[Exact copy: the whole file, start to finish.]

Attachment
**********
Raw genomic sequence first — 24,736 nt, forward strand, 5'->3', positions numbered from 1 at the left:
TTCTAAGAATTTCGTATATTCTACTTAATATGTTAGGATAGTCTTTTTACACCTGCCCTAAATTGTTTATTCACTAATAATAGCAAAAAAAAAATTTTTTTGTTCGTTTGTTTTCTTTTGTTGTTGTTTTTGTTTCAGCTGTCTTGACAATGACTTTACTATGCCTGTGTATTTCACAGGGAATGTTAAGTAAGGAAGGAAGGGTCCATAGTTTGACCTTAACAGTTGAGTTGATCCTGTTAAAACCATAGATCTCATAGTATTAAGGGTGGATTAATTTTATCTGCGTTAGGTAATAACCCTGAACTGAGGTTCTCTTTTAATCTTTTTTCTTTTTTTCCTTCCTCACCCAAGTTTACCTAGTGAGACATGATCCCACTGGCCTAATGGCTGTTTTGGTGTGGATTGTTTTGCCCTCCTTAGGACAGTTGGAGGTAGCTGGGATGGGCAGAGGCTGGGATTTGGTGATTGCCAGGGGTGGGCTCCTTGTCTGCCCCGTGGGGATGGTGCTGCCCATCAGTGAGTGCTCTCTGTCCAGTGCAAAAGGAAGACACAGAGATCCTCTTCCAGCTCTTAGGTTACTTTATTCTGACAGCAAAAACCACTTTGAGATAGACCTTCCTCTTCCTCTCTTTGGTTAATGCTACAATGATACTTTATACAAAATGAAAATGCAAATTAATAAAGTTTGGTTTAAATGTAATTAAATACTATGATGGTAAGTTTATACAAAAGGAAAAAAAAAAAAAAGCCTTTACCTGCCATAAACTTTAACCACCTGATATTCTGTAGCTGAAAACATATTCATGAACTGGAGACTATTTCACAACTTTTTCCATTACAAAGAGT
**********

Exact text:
Raw genomic sequence first — 24,736 nt, forward strand, 5'->3', positions numbered from 1 at the left:
TTCTAAGAATTTCGTATATTCTACTTAATATGTTAGGATAGTCTTTTTACACCTGCCCTAAATTGTTTATTCACTAATAATAGCAAAAAAAAAATTTTTTTGTTCGTTTGTTTTCTTTTGTTGTTGTTTTTGTTTCAGCTGTCTTGACAATGACTTTACTATGCCTGTGTATTTCACAGGGAATGTTAAGTAAGGAAGGAAGGGTCCATAGTTTGACCTTAACAGTTGAGTTGATCCTGTTAAAACCATAGATCTCATAGTATTAAGGGTGGATTAATTTTATCTGCGTTAGGTAATAACCCTGAACTGAGGTTCTCTTTTAATCTTTTTTCTTTTTTTCCTTCCTCACCCAAGTTTACCTAGTGAGACATGATCCCACTGGCCTAATGGCTGTTTTGGTGTGGATTGTTTTGCCCTCCTTAGGACAGTTGGAGGTAGCTGGGATGGGCAGAGGCTGGGATTTGGTGATTGCCAGGGGTGGGCTCCTTGTCTGCCCCGTGGGGATGGTGCTGCCCATCAGTGAGTGCTCTCTGTCCAGTGCAAAAGGAAGACACAGAGATCCTCTTCCAGCTCTTAGGTTACTTTATTCTGACAGCAAAAACCACTTTGAGATAGACCTTCCTCTTCCTCTCTTTGGTTAATGCTACAATGATACTTTATACAAAATGAAAATGCAAATTAATAAAGTTTGGTTTAAATGTAATTAAATACTATGATGGTAAGTTTATACAAAAGGAAAAAAAAAAAAAAGCCTTTACCTGCCATAAACTTTAACCACCTGATATTCTGTAGCTGAAAACATATTCATGAACTGGAGACTATTTCACAACTTTTTCCATTACAAAGAGT